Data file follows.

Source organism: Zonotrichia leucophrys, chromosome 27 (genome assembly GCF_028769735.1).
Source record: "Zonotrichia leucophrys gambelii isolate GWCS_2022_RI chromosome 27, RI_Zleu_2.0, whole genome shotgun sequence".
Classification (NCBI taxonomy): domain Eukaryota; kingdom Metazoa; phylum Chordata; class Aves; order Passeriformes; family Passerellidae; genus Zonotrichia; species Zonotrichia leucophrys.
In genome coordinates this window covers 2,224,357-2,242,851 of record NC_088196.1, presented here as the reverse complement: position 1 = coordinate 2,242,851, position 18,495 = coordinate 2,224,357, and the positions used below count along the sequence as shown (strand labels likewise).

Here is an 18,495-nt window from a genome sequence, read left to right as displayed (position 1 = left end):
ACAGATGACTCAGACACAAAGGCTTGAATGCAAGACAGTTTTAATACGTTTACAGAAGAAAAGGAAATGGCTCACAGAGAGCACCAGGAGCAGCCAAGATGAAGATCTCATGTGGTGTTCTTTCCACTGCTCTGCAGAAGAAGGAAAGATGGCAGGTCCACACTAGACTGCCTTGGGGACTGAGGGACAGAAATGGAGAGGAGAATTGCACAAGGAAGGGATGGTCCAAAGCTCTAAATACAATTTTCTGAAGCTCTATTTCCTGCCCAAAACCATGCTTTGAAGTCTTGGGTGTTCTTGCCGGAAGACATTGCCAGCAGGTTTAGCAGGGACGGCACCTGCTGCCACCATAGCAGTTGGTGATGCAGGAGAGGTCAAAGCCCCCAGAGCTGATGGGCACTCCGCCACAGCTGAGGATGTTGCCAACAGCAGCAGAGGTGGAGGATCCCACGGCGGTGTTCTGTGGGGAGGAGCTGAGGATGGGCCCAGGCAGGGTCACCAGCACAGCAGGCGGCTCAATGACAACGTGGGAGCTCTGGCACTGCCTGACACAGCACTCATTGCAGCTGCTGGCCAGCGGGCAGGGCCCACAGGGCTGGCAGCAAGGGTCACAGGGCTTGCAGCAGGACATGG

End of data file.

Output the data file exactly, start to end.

Source organism: Zonotrichia leucophrys, chromosome 27 (genome assembly GCF_028769735.1).
Source record: "Zonotrichia leucophrys gambelii isolate GWCS_2022_RI chromosome 27, RI_Zleu_2.0, whole genome shotgun sequence".
Classification (NCBI taxonomy): domain Eukaryota; kingdom Metazoa; phylum Chordata; class Aves; order Passeriformes; family Passerellidae; genus Zonotrichia; species Zonotrichia leucophrys.
In genome coordinates this window covers 2,224,357-2,242,851 of record NC_088196.1, presented here as the reverse complement: position 1 = coordinate 2,242,851, position 18,495 = coordinate 2,224,357, and the positions used below count along the sequence as shown (strand labels likewise).

Here is an 18,495-nt window from a genome sequence, read left to right as displayed (position 1 = left end):
ACAGATGACTCAGACACAAAGGCTTGAATGCAAGACAGTTTTAATACGTTTACAGAAGAAAAGGAAATGGCTCACAGAGAGCACCAGGAGCAGCCAAGATGAAGATCTCATGTGGTGTTCTTTCCACTGCTCTGCAGAAGAAGGAAAGATGGCAGGTCCACACTAGACTGCCTTGGGGACTGAGGGACAGAAATGGAGAGGAGAATTGCACAAGGAAGGGATGGTCCAAAGCTCTAAATACAATTTTCTGAAGCTCTATTTCCTGCCCAAAACCATGCTTTGAAGTCTTGGGTGTTCTTGCCGGAAGACATTGCCAGCAGGTTTAGCAGGGACGGCACCTGCTGCCACCATAGCAGTTGGTGATGCAGGAGAGGTCAAAGCCCCCAGAGCTGATGGGCACTCCGCCACAGCTGAGGATGTTGCCAACAGCAGCAGAGGTGGAGGATCCCACGGCGGTGTTCTGTGGGGAGGAGCTGAGGATGGGCCCAGGCAGGGTCACCAGCACAGCAGGCGGCTCAATGACAACGTGGGAGCTCTGGCACTGCCTGACACAGCACTCATTGCAGCTGCTGGCCAGCGGGCAGGGCCCACAGGGCTGGCAGCAAGGGTCACAGGGCTTGCAGCAGGACATGG